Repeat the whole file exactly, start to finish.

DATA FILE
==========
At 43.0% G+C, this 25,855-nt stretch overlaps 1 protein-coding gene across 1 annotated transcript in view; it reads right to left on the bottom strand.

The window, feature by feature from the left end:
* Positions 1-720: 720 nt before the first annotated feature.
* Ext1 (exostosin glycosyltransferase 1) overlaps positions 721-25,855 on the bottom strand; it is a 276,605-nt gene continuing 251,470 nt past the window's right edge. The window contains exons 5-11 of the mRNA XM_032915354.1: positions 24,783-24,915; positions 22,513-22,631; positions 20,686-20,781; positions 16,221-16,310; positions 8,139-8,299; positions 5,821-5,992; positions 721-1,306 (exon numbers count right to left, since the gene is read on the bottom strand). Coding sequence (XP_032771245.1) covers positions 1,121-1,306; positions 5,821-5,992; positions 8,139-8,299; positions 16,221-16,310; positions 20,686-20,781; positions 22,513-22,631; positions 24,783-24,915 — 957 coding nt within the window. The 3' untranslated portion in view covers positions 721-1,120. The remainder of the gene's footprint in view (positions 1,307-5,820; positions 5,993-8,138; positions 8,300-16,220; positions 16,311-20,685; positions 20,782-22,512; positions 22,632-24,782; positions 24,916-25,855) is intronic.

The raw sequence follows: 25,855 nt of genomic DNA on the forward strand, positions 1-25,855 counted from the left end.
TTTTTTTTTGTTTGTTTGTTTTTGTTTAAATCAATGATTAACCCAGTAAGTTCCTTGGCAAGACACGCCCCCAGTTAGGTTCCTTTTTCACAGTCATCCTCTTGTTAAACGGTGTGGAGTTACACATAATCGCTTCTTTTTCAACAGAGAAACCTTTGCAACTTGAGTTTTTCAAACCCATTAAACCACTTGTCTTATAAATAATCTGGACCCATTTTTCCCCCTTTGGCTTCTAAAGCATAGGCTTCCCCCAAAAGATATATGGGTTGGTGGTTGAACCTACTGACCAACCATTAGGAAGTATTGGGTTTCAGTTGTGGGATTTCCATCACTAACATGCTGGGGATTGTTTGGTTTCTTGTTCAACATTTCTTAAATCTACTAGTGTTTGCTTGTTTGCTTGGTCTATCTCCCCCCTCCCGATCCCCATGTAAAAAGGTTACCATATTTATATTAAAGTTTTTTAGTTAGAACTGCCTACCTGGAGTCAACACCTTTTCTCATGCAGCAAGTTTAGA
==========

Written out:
At 43.0% G+C, this 25,855-nt stretch overlaps 1 protein-coding gene across 1 annotated transcript in view; it reads right to left on the bottom strand.

The window, feature by feature from the left end:
* Positions 1-720: 720 nt before the first annotated feature.
* Ext1 (exostosin glycosyltransferase 1) overlaps positions 721-25,855 on the bottom strand; it is a 276,605-nt gene continuing 251,470 nt past the window's right edge. The window contains exons 5-11 of the mRNA XM_032915354.1: positions 24,783-24,915; positions 22,513-22,631; positions 20,686-20,781; positions 16,221-16,310; positions 8,139-8,299; positions 5,821-5,992; positions 721-1,306 (exon numbers count right to left, since the gene is read on the bottom strand). Coding sequence (XP_032771245.1) covers positions 1,121-1,306; positions 5,821-5,992; positions 8,139-8,299; positions 16,221-16,310; positions 20,686-20,781; positions 22,513-22,631; positions 24,783-24,915 — 957 coding nt within the window. The 3' untranslated portion in view covers positions 721-1,120. The remainder of the gene's footprint in view (positions 1,307-5,820; positions 5,993-8,138; positions 8,300-16,220; positions 16,311-20,685; positions 20,782-22,512; positions 22,632-24,782; positions 24,916-25,855) is intronic.

The raw sequence follows: 25,855 nt of genomic DNA on the forward strand, positions 1-25,855 counted from the left end.
TTTTTTTTTGTTTGTTTGTTTTTGTTTAAATCAATGATTAACCCAGTAAGTTCCTTGGCAAGACACGCCCCCAGTTAGGTTCCTTTTTCACAGTCATCCTCTTGTTAAACGGTGTGGAGTTACACATAATCGCTTCTTTTTCAACAGAGAAACCTTTGCAACTTGAGTTTTTCAAACCCATTAAACCACTTGTCTTATAAATAATCTGGACCCATTTTTCCCCCTTTGGCTTCTAAAGCATAGGCTTCCCCCAAAAGATATATGGGTTGGTGGTTGAACCTACTGACCAACCATTAGGAAGTATTGGGTTTCAGTTGTGGGATTTCCATCACTAACATGCTGGGGATTGTTTGGTTTCTTGTTCAACATTTCTTAAATCTACTAGTGTTTGCTTGTTTGCTTGGTCTATCTCCCCCCTCCCGATCCCCATGTAAAAAGGTTACCATATTTATATTAAAGTTTTTTAGTTAGAACTGCCTACCTGGAGTCAACACCTTTTCTCATGCAGCAAGTTTAGA